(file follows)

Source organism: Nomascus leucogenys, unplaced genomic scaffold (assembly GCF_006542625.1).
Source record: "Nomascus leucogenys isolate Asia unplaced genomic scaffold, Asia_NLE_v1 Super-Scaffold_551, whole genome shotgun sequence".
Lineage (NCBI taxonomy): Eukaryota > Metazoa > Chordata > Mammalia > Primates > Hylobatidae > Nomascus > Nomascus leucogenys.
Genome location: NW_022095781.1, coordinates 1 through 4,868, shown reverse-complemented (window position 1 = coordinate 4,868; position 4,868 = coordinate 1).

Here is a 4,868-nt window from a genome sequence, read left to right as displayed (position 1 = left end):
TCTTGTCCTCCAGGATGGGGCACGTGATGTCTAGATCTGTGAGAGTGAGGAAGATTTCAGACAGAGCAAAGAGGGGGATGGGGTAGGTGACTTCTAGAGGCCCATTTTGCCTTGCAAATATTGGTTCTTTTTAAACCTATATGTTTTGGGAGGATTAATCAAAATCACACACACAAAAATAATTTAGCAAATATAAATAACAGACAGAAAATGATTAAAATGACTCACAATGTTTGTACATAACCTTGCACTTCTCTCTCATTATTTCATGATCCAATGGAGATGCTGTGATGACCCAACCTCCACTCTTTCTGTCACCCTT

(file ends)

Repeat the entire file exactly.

Source organism: Nomascus leucogenys, unplaced genomic scaffold (assembly GCF_006542625.1).
Source record: "Nomascus leucogenys isolate Asia unplaced genomic scaffold, Asia_NLE_v1 Super-Scaffold_551, whole genome shotgun sequence".
Lineage (NCBI taxonomy): Eukaryota > Metazoa > Chordata > Mammalia > Primates > Hylobatidae > Nomascus > Nomascus leucogenys.
Genome location: NW_022095781.1, coordinates 1 through 4,868, shown reverse-complemented (window position 1 = coordinate 4,868; position 4,868 = coordinate 1).

Here is a 4,868-nt window from a genome sequence, read left to right as displayed (position 1 = left end):
TCTTGTCCTCCAGGATGGGGCACGTGATGTCTAGATCTGTGAGAGTGAGGAAGATTTCAGACAGAGCAAAGAGGGGGATGGGGTAGGTGACTTCTAGAGGCCCATTTTGCCTTGCAAATATTGGTTCTTTTTAAACCTATATGTTTTGGGAGGATTAATCAAAATCACACACACAAAAATAATTTAGCAAATATAAATAACAGACAGAAAATGATTAAAATGACTCACAATGTTTGTACATAACCTTGCACTTCTCTCTCATTATTTCATGATCCAATGGAGATGCTGTGATGACCCAACCTCCACTCTTTCTGTCACCCTT